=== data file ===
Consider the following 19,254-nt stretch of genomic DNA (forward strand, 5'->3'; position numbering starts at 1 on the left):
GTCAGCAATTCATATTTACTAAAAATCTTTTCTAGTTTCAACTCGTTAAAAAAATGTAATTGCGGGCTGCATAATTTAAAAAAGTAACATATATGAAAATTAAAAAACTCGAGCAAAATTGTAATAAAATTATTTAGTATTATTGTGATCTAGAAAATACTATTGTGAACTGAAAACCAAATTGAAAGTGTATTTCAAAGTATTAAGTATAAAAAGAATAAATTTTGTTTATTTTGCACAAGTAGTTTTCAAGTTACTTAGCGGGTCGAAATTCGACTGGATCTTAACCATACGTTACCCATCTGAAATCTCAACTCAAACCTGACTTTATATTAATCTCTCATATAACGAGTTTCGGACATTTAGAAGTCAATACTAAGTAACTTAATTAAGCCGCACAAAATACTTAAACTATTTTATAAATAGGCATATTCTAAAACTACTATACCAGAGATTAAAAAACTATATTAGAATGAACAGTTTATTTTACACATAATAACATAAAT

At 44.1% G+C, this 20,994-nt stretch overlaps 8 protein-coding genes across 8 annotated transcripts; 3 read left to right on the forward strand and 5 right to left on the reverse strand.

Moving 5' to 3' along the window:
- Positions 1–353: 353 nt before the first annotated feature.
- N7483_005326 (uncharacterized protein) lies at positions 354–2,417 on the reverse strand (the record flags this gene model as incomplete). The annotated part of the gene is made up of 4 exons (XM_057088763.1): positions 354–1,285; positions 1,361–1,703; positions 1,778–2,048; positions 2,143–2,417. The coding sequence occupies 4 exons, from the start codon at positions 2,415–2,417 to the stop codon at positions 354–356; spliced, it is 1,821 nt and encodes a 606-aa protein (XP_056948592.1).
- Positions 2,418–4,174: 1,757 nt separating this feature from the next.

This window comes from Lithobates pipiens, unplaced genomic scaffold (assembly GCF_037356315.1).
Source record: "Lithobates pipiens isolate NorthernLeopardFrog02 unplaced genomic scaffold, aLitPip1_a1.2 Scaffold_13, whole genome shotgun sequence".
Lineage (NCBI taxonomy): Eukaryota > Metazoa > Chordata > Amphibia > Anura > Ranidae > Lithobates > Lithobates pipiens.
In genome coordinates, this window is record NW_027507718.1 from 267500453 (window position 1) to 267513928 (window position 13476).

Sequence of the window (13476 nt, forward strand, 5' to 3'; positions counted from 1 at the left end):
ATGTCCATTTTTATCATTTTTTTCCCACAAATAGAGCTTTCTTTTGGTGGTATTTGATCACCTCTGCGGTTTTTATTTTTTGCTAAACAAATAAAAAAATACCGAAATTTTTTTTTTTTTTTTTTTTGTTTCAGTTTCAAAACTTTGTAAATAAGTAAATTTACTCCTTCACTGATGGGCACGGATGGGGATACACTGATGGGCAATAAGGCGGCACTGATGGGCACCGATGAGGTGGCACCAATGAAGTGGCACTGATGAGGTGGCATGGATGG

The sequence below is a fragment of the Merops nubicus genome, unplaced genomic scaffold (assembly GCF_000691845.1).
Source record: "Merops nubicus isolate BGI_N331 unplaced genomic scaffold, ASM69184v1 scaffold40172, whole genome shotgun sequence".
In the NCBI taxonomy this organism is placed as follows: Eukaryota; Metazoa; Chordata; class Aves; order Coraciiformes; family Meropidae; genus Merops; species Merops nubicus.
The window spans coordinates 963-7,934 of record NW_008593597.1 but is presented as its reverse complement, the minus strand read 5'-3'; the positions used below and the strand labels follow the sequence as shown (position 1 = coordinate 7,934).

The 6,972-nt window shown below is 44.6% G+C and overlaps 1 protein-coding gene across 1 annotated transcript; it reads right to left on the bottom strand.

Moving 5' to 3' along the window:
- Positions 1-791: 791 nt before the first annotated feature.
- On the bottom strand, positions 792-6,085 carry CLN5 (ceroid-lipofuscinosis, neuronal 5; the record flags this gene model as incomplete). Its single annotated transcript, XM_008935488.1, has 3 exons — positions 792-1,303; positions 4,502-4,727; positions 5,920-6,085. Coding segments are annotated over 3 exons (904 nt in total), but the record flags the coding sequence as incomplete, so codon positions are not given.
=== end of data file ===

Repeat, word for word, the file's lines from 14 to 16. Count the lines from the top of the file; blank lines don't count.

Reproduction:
The sequence below is a fragment of the Merops nubicus genome, unplaced genomic scaffold (assembly GCF_000691845.1).
Source record: "Merops nubicus isolate BGI_N331 unplaced genomic scaffold, ASM69184v1 scaffold40172, whole genome shotgun sequence".
In the NCBI taxonomy this organism is placed as follows: Eukaryota; Metazoa; Chordata; class Aves; order Coraciiformes; family Meropidae; genus Merops; species Merops nubicus.